The child’s cheeks are full and pink, like ripe peaches, and the man reaches out to touch them. The narrowing of his daughter’s eyes as she hitches the child higher on her hip stops him. It’s been two years, but he immediately recognizes her look, full of anger and fear. He clasps his hands and steps back from the door. Her anger he can take, welcomes it in fact. But her fear makes his chest tighten, and he looks away.
“If I’m going to come in, you don’t put your hands on my boy unless I say it’s okay.”
“Susu. Susu, please just come in.”
“Nobody’s called me that in years.”
“Please, Susan. I won’t touch him, unless you say so. Okay?”
Susan takes in the studio apartment in one glance while the man balances on the far edge of the couch. She chooses the one chair in the apartment and holds the baby in her lap, arms encircling the child as he shifts and babbles. The baby’s soft, wet gurgles are the only sound in the room, and they sound strange to the man; something from long ago, so out of place in his apartment.
“His name is Jack. He’s almost thirteen months.”
The man’s daughter looks out the window as she tells him this. He’s not surprised that the boy’s named for her maternal grandfather, the man who raised her.
“He’s a beautiful boy.”
“I know he is. “
The boy squirms in Susan’s lap, and she loosens her grip, allows him to slide down to the carpet where he wobbles on his sturdy, fat-creased, legs. She holds the child, just barely, beneath his armpits, steadying him until he solidly grips the edge of the couch. The man sees his daughter’s mouth curve up before she purses her lips. The pride she tries to contain radiates from her, filling the apartment, and the man wants to tell her how well she’s done for herself, how much he regrets, how sorry he is. The child totters closer to him and the man resists, again, the urge to reach out and touch the boy’s plump cheek. He imagines the soft, velvety smoothness against the back of his hand, the gentleness with which he might hold this child.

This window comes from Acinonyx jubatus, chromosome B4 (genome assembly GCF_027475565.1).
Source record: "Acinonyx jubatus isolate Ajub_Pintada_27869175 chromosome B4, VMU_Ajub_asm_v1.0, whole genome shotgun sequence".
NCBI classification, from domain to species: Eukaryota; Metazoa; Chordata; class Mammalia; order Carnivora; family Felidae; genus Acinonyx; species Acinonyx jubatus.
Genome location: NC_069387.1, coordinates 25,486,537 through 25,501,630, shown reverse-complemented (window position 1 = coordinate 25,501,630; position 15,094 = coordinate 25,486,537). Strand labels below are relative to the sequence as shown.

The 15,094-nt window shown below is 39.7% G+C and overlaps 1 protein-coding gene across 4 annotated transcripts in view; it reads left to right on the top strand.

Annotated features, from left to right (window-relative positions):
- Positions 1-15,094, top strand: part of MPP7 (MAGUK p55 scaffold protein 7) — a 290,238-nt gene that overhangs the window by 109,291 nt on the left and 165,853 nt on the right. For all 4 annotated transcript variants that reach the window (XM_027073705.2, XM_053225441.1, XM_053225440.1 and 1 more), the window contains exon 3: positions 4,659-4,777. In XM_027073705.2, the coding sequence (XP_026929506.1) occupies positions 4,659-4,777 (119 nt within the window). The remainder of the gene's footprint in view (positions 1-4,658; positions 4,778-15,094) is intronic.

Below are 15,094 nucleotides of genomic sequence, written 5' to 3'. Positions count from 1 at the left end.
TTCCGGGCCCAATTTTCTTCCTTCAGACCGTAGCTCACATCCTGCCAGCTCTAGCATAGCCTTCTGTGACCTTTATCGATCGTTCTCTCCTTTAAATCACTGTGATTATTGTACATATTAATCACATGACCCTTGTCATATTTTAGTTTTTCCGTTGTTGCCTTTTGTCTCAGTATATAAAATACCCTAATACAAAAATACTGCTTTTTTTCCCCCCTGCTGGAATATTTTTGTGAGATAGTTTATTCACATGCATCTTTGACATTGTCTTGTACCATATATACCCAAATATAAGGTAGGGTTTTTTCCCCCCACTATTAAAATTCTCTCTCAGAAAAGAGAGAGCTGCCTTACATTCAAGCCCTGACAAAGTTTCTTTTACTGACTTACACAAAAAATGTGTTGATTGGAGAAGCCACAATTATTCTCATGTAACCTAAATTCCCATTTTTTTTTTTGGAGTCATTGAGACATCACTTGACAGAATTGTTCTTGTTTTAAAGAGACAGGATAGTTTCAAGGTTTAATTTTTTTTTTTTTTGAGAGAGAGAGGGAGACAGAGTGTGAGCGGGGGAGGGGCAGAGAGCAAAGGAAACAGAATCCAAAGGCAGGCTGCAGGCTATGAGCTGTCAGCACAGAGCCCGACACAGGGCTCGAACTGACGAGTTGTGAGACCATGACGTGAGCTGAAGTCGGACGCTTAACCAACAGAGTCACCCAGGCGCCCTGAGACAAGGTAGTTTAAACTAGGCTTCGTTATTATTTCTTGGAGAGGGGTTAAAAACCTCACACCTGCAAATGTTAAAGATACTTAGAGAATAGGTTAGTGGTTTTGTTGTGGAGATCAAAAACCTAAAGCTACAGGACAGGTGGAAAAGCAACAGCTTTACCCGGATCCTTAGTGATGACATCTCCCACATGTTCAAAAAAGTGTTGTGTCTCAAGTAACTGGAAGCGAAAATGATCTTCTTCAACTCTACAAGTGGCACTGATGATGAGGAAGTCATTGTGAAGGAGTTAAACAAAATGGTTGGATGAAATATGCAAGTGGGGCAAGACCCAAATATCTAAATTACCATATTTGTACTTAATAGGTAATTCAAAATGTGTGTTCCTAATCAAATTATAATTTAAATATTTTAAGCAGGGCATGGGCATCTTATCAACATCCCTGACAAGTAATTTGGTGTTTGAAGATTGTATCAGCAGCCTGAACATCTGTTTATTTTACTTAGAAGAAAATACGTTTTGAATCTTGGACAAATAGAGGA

Yasmina Din Madden lives in Iowa and has published short stories, flash fiction, and nonfiction in The Masters Review: New Voices, The Idaho Review, Word Riot, Fiction Southeast, Hobart, Carve, and other journals. Her story “At the Dog Park” was recently shortlisted for The Masters Review Anthology: 10 Best Stories by Emerging Authors.
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